Christmas Under the Dull Luster of Consumerism

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Despite many a pundit's tale, it wasn't secular society that just evicted Christ from Christmas.

This assault on faith is neither new nor limited to the holidays. Instead of a peculiar people living as salt and light to a lost world, far too many Believers let the divine splendor of Light descending to Earth be eclipsed under the dull luster of consumerism.

We Christians seem unsatisfied by Christ's coming and instead compensate through seeking worldly ends. But if we are too busy living the same lives as unbelievers, who else will give an account of the rich hope that's within us?

The idea that every heart bears a "God-sized hole" has been attributed to Augustine. Fallen man tries filling this longing emptiness by worshipping possessions, pleasure, pride, power and even things that don't begin with P.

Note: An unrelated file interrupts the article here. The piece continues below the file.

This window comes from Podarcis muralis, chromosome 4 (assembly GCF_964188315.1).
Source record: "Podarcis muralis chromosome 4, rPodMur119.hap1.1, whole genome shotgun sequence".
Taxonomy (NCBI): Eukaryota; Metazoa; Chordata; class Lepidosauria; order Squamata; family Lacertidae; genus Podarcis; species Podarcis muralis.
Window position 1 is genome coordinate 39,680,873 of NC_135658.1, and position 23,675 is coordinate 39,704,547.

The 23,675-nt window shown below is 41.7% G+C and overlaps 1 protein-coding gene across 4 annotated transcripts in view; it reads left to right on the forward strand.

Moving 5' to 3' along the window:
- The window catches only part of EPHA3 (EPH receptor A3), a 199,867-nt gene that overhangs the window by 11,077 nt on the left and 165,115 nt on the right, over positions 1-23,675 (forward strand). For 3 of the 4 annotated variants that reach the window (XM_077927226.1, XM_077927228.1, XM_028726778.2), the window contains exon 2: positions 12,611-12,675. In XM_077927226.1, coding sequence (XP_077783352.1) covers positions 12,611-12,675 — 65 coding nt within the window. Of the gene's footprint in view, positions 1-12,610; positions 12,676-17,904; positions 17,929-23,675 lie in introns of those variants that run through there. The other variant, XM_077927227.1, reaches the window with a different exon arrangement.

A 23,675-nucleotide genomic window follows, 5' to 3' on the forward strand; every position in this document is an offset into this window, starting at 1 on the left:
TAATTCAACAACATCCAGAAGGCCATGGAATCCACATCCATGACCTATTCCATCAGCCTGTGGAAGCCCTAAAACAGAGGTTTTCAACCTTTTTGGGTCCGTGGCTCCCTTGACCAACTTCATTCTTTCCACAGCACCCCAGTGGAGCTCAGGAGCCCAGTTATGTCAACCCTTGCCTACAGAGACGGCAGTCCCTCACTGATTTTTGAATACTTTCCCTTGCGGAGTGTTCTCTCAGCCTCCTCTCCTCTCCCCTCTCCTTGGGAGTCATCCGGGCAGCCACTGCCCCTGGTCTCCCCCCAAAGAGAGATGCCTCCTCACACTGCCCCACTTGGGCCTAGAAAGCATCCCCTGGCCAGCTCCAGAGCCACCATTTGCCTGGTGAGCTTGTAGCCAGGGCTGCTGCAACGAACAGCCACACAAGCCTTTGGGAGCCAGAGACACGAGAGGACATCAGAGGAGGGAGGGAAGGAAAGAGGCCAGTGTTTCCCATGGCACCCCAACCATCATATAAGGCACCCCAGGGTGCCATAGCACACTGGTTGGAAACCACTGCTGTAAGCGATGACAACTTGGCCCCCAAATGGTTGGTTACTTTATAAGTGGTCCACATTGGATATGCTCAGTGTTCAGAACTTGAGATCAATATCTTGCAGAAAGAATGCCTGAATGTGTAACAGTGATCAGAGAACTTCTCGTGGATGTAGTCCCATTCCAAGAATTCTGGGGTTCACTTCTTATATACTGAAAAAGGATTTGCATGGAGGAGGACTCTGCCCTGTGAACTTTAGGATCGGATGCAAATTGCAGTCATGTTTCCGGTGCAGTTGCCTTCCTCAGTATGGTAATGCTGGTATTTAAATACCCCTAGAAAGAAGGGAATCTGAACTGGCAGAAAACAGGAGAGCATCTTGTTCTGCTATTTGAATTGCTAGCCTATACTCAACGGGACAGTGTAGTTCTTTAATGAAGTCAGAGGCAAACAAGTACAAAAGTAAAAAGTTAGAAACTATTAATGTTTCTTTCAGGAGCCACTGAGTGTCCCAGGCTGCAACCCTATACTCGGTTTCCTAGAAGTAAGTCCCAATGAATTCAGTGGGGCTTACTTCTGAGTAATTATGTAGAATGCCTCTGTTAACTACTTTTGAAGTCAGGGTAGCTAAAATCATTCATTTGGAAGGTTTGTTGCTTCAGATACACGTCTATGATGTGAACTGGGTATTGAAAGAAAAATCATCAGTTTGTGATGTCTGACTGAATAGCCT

Yet wealth is likely our most common idol; materialism its alluring snare. Esteeming money before God is the root of many evils. Riches manifest these sundry other temptations.

Seeking gain is natural and if obtained honestly, riches can be an instrument for righteousness. Assuming we keep possessions in proper perspective, we may as Solomon instructs, enjoy the fruits of our efforts. Two of the Ten Commandments certify private property. Contentment is however critical, living charitably essential.

Unfortunately, since Adam, who had everything yet wanted still more, man is rarely satisfied and often selfish. This sorry phenomenon is confirmed by America's materialistic culture and consumer driven economy. Sadly, few self professed Christians live meaningfully different from their un-churched neighbors.